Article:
Alder is an attractive, low-growing tree common along streams. Its leaves are toothed and often folded inward along the central leaf vein. Alder has small persistent cones which are actually remains of the staminate flower clusters. These remain on the branches after the leaves have fallen. Alder almost always has many slender trunks.
"Alnus" is the ancient Latin name for the tree, and "incana" is Latin for "gray or hairy".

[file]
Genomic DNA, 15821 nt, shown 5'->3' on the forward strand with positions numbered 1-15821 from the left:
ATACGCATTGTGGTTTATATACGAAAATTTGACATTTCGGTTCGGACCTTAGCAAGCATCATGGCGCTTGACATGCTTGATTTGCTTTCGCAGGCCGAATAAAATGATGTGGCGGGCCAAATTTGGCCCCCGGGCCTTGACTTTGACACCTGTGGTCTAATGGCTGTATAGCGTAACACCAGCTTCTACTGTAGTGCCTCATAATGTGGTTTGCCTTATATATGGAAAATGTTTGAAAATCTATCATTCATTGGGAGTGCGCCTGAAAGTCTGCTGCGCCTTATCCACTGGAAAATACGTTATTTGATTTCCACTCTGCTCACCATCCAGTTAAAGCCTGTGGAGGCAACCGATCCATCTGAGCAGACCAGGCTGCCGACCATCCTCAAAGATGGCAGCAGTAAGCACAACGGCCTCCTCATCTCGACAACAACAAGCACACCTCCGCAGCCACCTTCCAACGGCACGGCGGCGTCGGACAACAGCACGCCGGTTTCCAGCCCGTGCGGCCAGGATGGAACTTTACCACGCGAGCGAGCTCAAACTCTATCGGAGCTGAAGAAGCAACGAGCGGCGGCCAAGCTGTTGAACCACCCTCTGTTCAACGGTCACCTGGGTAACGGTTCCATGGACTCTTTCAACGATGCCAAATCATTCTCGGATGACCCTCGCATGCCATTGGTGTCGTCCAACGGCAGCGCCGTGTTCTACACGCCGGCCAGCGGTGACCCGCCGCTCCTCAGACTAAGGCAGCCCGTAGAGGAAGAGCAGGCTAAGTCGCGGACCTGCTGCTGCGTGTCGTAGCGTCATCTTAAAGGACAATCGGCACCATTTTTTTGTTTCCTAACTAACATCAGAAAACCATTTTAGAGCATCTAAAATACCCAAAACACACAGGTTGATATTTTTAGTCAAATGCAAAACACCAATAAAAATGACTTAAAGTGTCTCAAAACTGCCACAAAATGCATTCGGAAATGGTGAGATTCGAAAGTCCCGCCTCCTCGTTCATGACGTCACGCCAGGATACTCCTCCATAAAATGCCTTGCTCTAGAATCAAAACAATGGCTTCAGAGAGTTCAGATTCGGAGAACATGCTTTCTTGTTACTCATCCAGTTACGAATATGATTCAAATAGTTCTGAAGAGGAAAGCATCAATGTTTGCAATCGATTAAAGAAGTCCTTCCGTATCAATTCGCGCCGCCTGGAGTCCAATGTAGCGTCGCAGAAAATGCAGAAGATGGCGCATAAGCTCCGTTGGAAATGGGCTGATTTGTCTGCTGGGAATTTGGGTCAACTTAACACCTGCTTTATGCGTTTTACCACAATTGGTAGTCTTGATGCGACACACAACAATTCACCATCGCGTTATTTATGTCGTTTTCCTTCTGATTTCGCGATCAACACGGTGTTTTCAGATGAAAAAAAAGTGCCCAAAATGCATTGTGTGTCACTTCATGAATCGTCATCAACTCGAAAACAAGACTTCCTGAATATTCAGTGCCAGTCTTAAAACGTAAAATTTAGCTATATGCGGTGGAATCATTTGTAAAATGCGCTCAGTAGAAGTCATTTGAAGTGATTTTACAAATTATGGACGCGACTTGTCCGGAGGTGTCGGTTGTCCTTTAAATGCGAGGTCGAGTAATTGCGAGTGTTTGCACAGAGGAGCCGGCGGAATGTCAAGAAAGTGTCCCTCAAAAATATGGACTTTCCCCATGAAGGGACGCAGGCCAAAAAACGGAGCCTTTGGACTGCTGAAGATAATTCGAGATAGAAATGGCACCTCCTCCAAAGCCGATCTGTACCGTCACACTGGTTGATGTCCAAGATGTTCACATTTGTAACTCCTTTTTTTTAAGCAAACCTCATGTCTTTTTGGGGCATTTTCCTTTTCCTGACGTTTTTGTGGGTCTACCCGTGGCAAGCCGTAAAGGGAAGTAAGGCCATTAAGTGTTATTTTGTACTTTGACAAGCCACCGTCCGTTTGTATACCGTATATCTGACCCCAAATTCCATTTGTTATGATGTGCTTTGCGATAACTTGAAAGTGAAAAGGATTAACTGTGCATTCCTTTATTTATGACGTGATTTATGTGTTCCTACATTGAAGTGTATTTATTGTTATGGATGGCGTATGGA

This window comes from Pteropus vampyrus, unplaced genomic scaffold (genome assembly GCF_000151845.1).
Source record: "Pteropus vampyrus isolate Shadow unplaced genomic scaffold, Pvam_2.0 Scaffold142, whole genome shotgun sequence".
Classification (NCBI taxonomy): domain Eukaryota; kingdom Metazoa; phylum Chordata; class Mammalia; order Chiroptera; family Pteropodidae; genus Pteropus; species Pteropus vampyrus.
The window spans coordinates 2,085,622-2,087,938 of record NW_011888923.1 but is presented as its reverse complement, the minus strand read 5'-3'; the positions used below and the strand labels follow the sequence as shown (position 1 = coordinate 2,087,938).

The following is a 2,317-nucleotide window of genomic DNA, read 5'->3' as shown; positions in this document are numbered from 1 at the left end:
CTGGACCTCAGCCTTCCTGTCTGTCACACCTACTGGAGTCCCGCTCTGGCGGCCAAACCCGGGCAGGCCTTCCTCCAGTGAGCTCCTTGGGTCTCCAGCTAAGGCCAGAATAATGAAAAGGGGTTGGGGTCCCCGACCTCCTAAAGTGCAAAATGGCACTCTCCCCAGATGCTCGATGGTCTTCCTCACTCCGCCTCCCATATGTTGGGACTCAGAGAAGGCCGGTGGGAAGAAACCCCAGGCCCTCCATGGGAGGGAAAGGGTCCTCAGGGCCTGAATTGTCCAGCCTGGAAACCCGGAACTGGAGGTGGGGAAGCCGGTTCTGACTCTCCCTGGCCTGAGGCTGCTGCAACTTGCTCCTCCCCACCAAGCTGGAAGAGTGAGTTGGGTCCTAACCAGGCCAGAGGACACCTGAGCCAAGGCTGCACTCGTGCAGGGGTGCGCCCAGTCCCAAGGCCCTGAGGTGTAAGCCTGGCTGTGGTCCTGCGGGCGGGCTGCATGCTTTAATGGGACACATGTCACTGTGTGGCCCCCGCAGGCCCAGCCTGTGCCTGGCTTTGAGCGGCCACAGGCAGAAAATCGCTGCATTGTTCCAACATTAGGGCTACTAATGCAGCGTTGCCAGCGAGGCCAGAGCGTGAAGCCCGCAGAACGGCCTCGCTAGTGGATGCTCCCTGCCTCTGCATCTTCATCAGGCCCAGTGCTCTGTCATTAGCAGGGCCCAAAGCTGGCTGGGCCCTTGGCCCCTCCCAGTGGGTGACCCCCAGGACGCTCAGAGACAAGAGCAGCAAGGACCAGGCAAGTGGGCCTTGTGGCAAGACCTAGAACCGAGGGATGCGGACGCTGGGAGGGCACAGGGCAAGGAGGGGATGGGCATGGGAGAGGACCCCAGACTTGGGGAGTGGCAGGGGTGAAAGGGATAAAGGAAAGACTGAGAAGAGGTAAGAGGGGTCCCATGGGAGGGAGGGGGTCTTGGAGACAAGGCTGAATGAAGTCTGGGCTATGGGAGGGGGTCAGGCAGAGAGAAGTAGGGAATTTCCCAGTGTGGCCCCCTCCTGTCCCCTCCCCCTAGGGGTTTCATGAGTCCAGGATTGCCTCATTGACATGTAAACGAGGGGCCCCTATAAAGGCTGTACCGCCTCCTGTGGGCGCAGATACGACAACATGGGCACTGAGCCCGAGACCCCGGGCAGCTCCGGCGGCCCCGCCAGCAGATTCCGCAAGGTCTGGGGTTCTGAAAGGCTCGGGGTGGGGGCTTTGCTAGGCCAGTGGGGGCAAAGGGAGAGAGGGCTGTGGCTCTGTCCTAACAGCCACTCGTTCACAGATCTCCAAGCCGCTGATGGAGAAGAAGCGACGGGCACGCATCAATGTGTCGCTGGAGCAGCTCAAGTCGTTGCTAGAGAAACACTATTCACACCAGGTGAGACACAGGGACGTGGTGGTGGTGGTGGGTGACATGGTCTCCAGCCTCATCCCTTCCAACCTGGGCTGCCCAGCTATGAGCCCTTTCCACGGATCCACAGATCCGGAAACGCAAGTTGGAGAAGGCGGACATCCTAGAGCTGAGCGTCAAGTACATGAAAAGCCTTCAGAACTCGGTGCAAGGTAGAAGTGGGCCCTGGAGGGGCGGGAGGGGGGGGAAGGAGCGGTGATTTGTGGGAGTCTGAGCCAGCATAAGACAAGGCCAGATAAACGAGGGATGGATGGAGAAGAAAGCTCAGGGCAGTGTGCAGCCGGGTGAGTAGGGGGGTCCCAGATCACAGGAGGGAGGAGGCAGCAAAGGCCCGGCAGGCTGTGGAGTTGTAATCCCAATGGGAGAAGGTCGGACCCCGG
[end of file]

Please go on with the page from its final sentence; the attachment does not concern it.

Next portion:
Alnus incana is a light-demanding, fast-growing tree that grows well on poorer soils. In central Europe, it is a colonist of alluvial land alongside mountain brooks and streams, occurring at elevations up to 1500 metres. However, it does not require moist soil, and will also colonize screes and shallow stony slopes. In the northern part of its range, it is a common tree species at sea level in forests, abandoned fields and on lakeshores. It is sometimes used for afforestation on non-fertile soils which it enriches by means of nitrogen fixing bacteria in its root nodules. Several species of Lepidoptera use Grey Alder as a food plant for their caterpillars. In the Boreal forest area of Canada, A. incana is often associated with Black Spruce in the forest type termed Black Spruce/Speckled Alder.